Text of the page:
Turning on a sat nag 'turns off' navigation centres in the brain, claims research
New findings suggest that activity in the area of the brain responsible for memory and navigation drops when motorists switch on the devices.
And they say this could mean that when it comes to navigational skills, it is likely a case of “use it or lose it”.
Researchers from the University College London (UCL) recruited 24 volunteers to navigate a simulation of Soho, central London.
While the participants attempted to find ways though the city, the scientists studied their brain activity and in particular the hippocampus and the prefrontal cortex.
The hippocampus is involved in memory and navigation while the prefrontal cortex assists with planning and decision-making.
The researchers also mapped London's complex network of streets to understand how the brain regions reacted to them.
When volunteers went it alone and entered new streets, the team saw spikes of activity in the hippocampus and prefrontal cortex.
This brain activity was even greater when the number of roads to choose from increased.
Our brain has switched off its interest in the streets around us
Dr Hugo Spiers
But when the volunteers relied on satnavs, there was no additional activity to be recorded.
Study author Dr Hugo Spiers, of UCL, said: “Entering a junction such as Seven Dials in London, where seven streets meet, would enhance activity in the hippocampus, whereas a dead-end would drive down its activity.
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“If you are having a hard time navigating the mass of streets in a city, you are likely putting high demands on your hippocampus and prefrontal cortex."
Activity in areas of the brain responsible for memory and navigation drop when a sat nav is used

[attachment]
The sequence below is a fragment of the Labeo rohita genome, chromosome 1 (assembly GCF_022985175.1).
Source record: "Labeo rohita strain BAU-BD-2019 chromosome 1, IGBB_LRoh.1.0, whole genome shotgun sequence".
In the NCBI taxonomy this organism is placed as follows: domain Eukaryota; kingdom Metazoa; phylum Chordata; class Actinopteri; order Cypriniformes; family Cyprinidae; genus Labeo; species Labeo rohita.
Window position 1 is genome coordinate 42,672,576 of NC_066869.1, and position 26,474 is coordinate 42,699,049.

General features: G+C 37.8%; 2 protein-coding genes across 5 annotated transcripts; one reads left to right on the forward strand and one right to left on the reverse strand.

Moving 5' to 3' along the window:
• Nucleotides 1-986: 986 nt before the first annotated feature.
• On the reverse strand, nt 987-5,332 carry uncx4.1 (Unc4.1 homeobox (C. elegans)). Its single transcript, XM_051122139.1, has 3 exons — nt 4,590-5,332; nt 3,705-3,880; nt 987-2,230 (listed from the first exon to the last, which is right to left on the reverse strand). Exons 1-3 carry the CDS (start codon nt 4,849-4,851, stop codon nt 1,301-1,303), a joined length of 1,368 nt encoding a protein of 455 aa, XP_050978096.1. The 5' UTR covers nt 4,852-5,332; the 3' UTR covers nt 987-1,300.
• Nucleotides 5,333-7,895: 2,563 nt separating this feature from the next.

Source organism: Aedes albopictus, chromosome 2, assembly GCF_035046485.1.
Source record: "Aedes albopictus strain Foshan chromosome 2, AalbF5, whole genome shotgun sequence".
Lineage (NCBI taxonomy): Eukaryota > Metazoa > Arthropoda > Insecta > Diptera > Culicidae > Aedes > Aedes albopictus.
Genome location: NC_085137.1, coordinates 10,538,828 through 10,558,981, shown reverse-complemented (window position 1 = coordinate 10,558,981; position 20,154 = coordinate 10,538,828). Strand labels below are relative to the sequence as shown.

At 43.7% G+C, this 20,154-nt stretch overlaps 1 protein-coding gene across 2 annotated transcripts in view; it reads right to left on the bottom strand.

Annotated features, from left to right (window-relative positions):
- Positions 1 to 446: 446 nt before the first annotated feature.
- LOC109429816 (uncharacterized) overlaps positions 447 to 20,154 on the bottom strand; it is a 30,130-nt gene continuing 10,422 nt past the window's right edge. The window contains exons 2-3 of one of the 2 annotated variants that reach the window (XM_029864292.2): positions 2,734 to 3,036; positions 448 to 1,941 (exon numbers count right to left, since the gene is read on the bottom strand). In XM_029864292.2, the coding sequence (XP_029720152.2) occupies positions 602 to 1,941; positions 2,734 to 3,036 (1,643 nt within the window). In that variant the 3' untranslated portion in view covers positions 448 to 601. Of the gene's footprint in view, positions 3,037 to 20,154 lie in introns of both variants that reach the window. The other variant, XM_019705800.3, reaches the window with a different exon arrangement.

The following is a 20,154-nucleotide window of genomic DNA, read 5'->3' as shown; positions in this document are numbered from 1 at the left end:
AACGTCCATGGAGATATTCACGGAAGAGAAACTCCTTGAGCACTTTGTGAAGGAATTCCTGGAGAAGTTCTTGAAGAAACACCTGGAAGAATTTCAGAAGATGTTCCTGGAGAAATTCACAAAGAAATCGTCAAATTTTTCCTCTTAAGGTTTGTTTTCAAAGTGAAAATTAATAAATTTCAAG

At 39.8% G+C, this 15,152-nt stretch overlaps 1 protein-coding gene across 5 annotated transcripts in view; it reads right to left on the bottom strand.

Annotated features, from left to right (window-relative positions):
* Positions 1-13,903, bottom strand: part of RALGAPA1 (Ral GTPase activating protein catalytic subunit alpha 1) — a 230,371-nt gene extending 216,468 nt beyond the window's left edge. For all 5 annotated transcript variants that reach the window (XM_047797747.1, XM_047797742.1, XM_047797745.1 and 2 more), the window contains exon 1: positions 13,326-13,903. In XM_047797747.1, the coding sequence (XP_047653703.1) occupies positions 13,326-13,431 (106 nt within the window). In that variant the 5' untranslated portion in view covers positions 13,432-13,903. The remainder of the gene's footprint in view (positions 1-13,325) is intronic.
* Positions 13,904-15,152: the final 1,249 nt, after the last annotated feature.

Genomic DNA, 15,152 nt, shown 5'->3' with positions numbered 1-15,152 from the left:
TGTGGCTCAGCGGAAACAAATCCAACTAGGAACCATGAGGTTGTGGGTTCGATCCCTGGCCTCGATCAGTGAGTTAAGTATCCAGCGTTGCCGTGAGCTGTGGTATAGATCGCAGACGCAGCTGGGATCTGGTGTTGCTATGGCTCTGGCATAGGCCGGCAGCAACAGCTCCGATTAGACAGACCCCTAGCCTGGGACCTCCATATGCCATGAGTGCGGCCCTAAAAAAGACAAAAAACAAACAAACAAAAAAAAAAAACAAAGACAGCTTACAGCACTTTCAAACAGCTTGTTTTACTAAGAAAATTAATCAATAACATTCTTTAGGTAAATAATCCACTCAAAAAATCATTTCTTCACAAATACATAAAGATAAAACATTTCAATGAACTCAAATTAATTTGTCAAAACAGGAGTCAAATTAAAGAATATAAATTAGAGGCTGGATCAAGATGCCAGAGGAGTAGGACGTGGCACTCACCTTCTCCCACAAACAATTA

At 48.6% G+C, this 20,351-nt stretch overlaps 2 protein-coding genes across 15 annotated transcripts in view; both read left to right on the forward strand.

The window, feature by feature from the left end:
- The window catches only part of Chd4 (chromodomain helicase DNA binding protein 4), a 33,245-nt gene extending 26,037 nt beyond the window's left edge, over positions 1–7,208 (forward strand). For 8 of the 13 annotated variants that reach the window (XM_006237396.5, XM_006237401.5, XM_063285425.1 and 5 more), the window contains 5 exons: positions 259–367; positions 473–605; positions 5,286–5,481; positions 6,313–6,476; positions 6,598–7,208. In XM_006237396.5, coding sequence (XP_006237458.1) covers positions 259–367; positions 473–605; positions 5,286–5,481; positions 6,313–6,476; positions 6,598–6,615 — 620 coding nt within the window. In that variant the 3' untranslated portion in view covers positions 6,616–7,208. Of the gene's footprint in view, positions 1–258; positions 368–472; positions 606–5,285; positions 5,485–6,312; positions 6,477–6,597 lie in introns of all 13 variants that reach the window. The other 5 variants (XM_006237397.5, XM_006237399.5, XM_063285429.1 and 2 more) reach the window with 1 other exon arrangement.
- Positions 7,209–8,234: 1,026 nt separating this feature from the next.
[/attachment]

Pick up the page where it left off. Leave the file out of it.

And the results, published in Nature Communications, add weight to previous ideas on how these two brain regions work together to help us navigate.
Dr Spiers said: “Our results fit with models in which the hippocampus simulates journeys on future possible paths while the prefrontal cortex helps us to plan which ones will get us to our destination.
“When we have technology telling us which way to go, however, these parts of the brain simply don't respond to the street network. In that sense our brain has switched off its interest in the streets around us.”
In an earlier study, UCL researchers revealed how the hippocampi of black cabbies' expended as they studied 'the Knowledge'.
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London cabbies are required to take this test to show they can memorise the streets and landmarks of London.
The latest study suggests that drivers who follow satnav directions do not engage their hippocampus, likely limiting any learning of the city street network.
The team have also studied the street networks of major cities around the world to visualise how easy they may be to navigate.
With its complex network of small streets, London appears to be particularly taxing on the hippocampus.
But across the pond, much less mental effort may be needed to navigate Manhattan in New York.
With its grid layout, at most junctions you can only go straight, left or right.
Dr Beatrix Emo, who led the city street analysis at UCL and now works at ETH Zurich, says: “Linking the structure of cities to behaviour has been around since the 1980s, but this is the first study to reveal the impact of that structure on the brain.”
Dr Spiers is now on secondment as Director of Science at The Centric Lab, a consultancy and research organisation in London that uses neuroscience to inform building and city design.
He said: “The next step for our lab will be working with smart tech companies, developers, and architects to help design spaces that are easier to navigate and increase wellbeing.
Researchers suggest this could result in a lose of navigation ability
“Our new findings allow us to look at the layout of a city or building and consider how the memory systems of the brain may likely react.
“For example, we could look at the layouts of care homes and hospitals to identify areas that might be particularly challenging for people with dementia and help to make them easier to navigate.
“Similarly, we could design new buildings that are dementia-friendly from the outset."
Dr Amir-Homayoun Javadi, who led the brain imaging analysis at UCL said: “Understanding how the environment affects our brain is important.
“My research group is now exploring how physical and cognitive activity affect brain activity in a positive way. Satnavs clearly have their uses and their limitations.”